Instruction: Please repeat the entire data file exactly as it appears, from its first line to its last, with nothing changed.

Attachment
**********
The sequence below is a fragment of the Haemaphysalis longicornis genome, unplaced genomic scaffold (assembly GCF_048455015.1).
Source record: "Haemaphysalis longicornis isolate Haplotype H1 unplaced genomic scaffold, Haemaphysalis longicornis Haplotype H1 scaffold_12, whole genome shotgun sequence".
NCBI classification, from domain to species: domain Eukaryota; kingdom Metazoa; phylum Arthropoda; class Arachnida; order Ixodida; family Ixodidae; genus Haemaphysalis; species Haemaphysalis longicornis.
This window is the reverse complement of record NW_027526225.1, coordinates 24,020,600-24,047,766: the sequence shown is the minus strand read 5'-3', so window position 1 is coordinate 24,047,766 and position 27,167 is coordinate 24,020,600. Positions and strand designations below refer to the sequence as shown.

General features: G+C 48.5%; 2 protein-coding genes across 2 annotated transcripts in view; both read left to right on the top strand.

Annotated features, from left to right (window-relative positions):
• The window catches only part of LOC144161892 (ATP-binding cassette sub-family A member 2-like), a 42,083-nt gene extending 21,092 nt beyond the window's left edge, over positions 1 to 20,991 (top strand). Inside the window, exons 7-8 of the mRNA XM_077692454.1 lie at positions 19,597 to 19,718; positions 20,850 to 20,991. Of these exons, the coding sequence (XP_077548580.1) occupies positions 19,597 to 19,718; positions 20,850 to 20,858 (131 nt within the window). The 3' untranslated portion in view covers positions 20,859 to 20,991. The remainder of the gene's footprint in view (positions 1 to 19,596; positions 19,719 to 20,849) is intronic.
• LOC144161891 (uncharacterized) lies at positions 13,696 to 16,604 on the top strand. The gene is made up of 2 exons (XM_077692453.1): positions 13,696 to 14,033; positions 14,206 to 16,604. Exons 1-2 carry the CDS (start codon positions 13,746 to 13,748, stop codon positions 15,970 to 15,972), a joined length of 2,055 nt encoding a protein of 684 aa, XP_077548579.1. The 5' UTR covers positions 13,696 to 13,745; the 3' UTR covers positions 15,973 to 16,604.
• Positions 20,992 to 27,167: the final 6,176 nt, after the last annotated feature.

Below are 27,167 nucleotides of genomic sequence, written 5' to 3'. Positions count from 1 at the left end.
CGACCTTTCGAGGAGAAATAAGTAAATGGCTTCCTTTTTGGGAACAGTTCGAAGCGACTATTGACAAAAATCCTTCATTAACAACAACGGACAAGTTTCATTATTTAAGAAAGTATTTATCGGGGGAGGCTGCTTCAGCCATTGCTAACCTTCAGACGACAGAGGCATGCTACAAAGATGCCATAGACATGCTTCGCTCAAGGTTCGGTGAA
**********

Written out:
The sequence below is a fragment of the Haemaphysalis longicornis genome, unplaced genomic scaffold (assembly GCF_048455015.1).
Source record: "Haemaphysalis longicornis isolate Haplotype H1 unplaced genomic scaffold, Haemaphysalis longicornis Haplotype H1 scaffold_12, whole genome shotgun sequence".
NCBI classification, from domain to species: domain Eukaryota; kingdom Metazoa; phylum Arthropoda; class Arachnida; order Ixodida; family Ixodidae; genus Haemaphysalis; species Haemaphysalis longicornis.
This window is the reverse complement of record NW_027526225.1, coordinates 24,020,600-24,047,766: the sequence shown is the minus strand read 5'-3', so window position 1 is coordinate 24,047,766 and position 27,167 is coordinate 24,020,600. Positions and strand designations below refer to the sequence as shown.

General features: G+C 48.5%; 2 protein-coding genes across 2 annotated transcripts in view; both read left to right on the top strand.

Annotated features, from left to right (window-relative positions):
• The window catches only part of LOC144161892 (ATP-binding cassette sub-family A member 2-like), a 42,083-nt gene extending 21,092 nt beyond the window's left edge, over positions 1 to 20,991 (top strand). Inside the window, exons 7-8 of the mRNA XM_077692454.1 lie at positions 19,597 to 19,718; positions 20,850 to 20,991. Of these exons, the coding sequence (XP_077548580.1) occupies positions 19,597 to 19,718; positions 20,850 to 20,858 (131 nt within the window). The 3' untranslated portion in view covers positions 20,859 to 20,991. The remainder of the gene's footprint in view (positions 1 to 19,596; positions 19,719 to 20,849) is intronic.
• LOC144161891 (uncharacterized) lies at positions 13,696 to 16,604 on the top strand. The gene is made up of 2 exons (XM_077692453.1): positions 13,696 to 14,033; positions 14,206 to 16,604. Exons 1-2 carry the CDS (start codon positions 13,746 to 13,748, stop codon positions 15,970 to 15,972), a joined length of 2,055 nt encoding a protein of 684 aa, XP_077548579.1. The 5' UTR covers positions 13,696 to 13,745; the 3' UTR covers positions 15,973 to 16,604.
• Positions 20,992 to 27,167: the final 6,176 nt, after the last annotated feature.

Below are 27,167 nucleotides of genomic sequence, written 5' to 3'. Positions count from 1 at the left end.
CGACCTTTCGAGGAGAAATAAGTAAATGGCTTCCTTTTTGGGAACAGTTCGAAGCGACTATTGACAAAAATCCTTCATTAACAACAACGGACAAGTTTCATTATTTAAGAAAGTATTTATCGGGGGAGGCTGCTTCAGCCATTGCTAACCTTCAGACGACAGAGGCATGCTACAAAGATGCCATAGACATGCTTCGCTCAAGGTTCGGTGAA